David Nutt is a professor at Imperial College London and until last week was also chairman of the UK government’s Advisory Council on the Misuse of Drugs. He was dismissed last week by Home secretary Alan Johnson, presumably for disagreeing with the government policy on upgrading certain Class C drugs to a Class B.
Professor Nutt has written a critical article appearing in The New Scientist today about how governments can get it wrong by not heeding their advisors when cementing policy.
Some telling excerpts are:
“Policies that ignore the realities of the world we live in are doomed to fail. This is true for just about all the biggest issues that we confront, from energy and climate to criminal justice, health and immigration. I’m not arguing that science dictate policy; considerations such as cost, practicality and morality also have a role. But scientific evidence should never be brushed aside from the political debate.”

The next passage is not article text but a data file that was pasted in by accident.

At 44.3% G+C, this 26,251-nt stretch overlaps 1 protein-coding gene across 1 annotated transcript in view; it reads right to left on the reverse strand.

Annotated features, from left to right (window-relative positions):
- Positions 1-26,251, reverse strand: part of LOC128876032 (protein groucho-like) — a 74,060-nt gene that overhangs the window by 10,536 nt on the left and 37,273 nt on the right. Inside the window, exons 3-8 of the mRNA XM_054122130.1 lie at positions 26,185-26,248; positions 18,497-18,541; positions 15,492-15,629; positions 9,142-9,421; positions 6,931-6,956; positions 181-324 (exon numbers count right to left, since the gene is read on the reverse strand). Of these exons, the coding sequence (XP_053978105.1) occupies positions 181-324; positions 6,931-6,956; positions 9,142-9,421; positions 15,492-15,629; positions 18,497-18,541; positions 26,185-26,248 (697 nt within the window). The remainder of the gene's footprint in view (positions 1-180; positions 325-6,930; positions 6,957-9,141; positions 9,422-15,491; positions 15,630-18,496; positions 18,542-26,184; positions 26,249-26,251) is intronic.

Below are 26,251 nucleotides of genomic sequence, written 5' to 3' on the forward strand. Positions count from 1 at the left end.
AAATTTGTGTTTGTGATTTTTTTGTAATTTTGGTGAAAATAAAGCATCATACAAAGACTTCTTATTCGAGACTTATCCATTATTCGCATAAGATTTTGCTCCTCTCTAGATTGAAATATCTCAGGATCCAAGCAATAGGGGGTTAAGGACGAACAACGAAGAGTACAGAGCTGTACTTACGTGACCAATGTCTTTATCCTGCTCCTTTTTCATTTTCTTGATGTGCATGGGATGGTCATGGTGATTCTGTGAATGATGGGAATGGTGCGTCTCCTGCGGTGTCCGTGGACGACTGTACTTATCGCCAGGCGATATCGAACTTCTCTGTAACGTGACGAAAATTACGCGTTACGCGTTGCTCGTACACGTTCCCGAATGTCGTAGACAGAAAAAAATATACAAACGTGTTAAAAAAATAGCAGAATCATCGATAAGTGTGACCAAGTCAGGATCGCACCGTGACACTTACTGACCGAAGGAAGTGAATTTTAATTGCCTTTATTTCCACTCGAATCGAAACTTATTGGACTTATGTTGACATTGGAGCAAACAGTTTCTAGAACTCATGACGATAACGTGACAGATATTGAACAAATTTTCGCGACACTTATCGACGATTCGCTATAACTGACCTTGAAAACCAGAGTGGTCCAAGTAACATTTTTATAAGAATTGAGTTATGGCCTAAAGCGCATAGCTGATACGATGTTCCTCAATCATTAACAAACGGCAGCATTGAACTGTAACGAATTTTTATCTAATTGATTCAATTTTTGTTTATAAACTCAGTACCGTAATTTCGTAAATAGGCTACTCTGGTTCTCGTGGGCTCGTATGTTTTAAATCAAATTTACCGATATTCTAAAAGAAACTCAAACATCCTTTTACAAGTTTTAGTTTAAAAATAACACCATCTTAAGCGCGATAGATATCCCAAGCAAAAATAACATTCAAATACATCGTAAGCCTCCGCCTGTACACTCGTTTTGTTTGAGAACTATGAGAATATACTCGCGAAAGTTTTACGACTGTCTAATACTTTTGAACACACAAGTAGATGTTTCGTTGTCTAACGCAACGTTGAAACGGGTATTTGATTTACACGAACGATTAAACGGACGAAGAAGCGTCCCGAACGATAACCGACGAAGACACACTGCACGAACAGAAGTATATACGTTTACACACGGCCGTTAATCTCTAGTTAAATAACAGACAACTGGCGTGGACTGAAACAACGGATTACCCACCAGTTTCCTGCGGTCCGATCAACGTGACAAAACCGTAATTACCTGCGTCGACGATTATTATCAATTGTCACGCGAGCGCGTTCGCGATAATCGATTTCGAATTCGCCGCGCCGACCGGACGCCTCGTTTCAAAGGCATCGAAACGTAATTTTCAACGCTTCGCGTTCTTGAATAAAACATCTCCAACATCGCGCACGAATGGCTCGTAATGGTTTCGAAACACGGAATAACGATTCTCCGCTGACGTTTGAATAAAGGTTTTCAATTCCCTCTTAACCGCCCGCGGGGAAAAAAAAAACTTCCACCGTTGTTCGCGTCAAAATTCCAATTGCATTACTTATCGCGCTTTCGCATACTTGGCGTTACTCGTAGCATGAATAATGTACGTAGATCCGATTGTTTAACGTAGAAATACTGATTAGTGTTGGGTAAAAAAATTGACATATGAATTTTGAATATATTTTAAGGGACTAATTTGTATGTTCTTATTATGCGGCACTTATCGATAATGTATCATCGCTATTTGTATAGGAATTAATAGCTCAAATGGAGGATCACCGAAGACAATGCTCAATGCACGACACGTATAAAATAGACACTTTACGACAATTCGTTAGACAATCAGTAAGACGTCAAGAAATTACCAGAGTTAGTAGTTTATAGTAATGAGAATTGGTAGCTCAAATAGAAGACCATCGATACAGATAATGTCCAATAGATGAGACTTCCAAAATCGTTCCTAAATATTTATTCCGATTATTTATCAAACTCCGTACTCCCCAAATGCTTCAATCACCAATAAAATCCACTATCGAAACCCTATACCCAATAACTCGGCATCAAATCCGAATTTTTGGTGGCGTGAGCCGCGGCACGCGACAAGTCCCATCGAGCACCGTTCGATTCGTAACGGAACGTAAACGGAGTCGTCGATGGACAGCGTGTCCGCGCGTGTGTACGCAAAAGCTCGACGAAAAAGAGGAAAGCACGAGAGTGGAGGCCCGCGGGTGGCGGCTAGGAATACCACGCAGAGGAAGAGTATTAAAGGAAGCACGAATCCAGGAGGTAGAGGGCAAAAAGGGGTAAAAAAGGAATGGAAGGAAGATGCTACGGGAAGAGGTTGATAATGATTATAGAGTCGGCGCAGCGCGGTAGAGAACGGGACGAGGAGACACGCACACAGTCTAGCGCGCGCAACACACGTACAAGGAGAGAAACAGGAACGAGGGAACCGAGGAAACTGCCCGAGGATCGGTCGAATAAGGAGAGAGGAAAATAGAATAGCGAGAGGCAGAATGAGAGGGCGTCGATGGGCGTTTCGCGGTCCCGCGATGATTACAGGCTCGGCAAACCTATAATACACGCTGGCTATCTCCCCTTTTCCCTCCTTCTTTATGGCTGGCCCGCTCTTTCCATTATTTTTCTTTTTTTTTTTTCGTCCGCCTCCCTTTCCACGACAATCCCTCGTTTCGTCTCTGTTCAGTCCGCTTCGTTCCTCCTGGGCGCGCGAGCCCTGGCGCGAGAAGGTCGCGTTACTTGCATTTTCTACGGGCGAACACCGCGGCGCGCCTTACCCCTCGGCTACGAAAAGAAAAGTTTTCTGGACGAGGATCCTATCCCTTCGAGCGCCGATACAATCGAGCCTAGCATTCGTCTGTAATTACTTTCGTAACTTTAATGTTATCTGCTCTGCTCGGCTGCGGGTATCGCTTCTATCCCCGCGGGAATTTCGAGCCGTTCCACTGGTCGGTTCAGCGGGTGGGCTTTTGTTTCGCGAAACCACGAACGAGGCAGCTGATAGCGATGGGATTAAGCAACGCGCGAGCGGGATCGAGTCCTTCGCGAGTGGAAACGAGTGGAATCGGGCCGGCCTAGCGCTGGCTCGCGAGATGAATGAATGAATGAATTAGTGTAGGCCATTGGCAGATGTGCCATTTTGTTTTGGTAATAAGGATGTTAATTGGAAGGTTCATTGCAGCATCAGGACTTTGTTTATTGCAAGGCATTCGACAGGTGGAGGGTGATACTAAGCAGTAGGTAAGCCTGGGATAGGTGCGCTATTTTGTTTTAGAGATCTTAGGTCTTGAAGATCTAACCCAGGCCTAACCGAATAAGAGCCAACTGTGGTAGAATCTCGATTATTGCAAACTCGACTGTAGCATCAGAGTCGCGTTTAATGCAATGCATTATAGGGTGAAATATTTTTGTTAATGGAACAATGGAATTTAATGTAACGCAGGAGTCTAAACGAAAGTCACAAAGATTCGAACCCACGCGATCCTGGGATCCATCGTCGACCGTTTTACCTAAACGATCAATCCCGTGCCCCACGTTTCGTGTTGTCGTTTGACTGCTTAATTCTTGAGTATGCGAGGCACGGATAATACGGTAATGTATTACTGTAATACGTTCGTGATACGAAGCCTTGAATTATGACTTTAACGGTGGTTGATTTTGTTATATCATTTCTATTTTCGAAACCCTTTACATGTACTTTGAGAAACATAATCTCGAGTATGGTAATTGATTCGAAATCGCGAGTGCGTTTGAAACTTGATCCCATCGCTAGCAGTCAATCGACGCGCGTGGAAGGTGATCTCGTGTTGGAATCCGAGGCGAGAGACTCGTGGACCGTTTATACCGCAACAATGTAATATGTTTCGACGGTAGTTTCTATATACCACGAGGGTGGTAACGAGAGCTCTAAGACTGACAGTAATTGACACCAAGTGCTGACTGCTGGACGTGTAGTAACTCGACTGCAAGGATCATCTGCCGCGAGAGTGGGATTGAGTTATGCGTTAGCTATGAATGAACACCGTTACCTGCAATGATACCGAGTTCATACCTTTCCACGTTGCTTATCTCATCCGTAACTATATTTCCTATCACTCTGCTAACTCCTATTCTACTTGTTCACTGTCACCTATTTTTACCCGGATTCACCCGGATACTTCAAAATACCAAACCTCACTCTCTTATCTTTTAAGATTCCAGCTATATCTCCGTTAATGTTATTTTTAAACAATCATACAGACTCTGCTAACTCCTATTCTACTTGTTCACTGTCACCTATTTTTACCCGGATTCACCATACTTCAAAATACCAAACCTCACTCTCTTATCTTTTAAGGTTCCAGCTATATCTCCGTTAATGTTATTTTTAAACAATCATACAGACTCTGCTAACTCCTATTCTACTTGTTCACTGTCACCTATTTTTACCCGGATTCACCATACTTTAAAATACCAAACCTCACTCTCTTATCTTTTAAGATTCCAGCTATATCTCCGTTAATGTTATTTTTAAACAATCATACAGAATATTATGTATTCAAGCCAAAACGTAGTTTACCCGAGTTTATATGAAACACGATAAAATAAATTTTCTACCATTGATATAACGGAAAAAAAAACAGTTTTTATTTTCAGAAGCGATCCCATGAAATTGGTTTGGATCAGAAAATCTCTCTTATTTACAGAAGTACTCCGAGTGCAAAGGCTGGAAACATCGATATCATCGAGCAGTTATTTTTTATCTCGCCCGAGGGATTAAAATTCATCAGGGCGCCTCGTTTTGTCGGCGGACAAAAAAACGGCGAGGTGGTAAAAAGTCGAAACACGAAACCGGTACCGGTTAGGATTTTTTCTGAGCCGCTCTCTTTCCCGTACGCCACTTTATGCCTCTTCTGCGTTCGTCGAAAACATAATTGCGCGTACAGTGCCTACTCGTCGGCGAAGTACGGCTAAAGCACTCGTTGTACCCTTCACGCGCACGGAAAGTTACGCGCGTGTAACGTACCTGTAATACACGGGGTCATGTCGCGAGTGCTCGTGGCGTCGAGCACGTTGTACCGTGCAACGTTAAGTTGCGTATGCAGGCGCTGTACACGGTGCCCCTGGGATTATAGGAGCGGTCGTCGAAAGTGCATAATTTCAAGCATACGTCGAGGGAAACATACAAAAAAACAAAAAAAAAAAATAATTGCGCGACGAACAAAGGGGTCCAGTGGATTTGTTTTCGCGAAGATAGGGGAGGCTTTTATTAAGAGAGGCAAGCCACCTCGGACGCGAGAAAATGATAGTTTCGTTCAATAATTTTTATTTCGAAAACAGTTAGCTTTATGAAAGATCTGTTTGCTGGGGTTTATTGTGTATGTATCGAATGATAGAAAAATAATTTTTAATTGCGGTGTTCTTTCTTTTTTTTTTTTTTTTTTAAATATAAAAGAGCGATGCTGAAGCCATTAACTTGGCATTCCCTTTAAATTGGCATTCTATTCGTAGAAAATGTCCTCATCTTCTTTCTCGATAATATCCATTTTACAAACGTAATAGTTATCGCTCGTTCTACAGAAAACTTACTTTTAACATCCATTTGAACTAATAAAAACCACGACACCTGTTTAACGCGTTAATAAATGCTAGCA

“On ecstasy, for example, it made policy first, sought advice second – and cynically rejected the advice it was given. The result is shambolic policy-making which gives great cause for concern if that is how governments operate more generally.”
“The results of a government inventing its own reality and acting on it can be seen in the appalling consequences the George W. Bush presidency had for world peace, the environment and human rights.”
You can find the article here. http://www.newscientist.com/article/dn18099-david-nutt-governments-should-get-real-on-drugs.html
Here Chief Scientific Advisor Professor John Beddington backs him up saying research showing the drug to be less dangerous than alcohol and cigarettes was “absolutely clear cut”,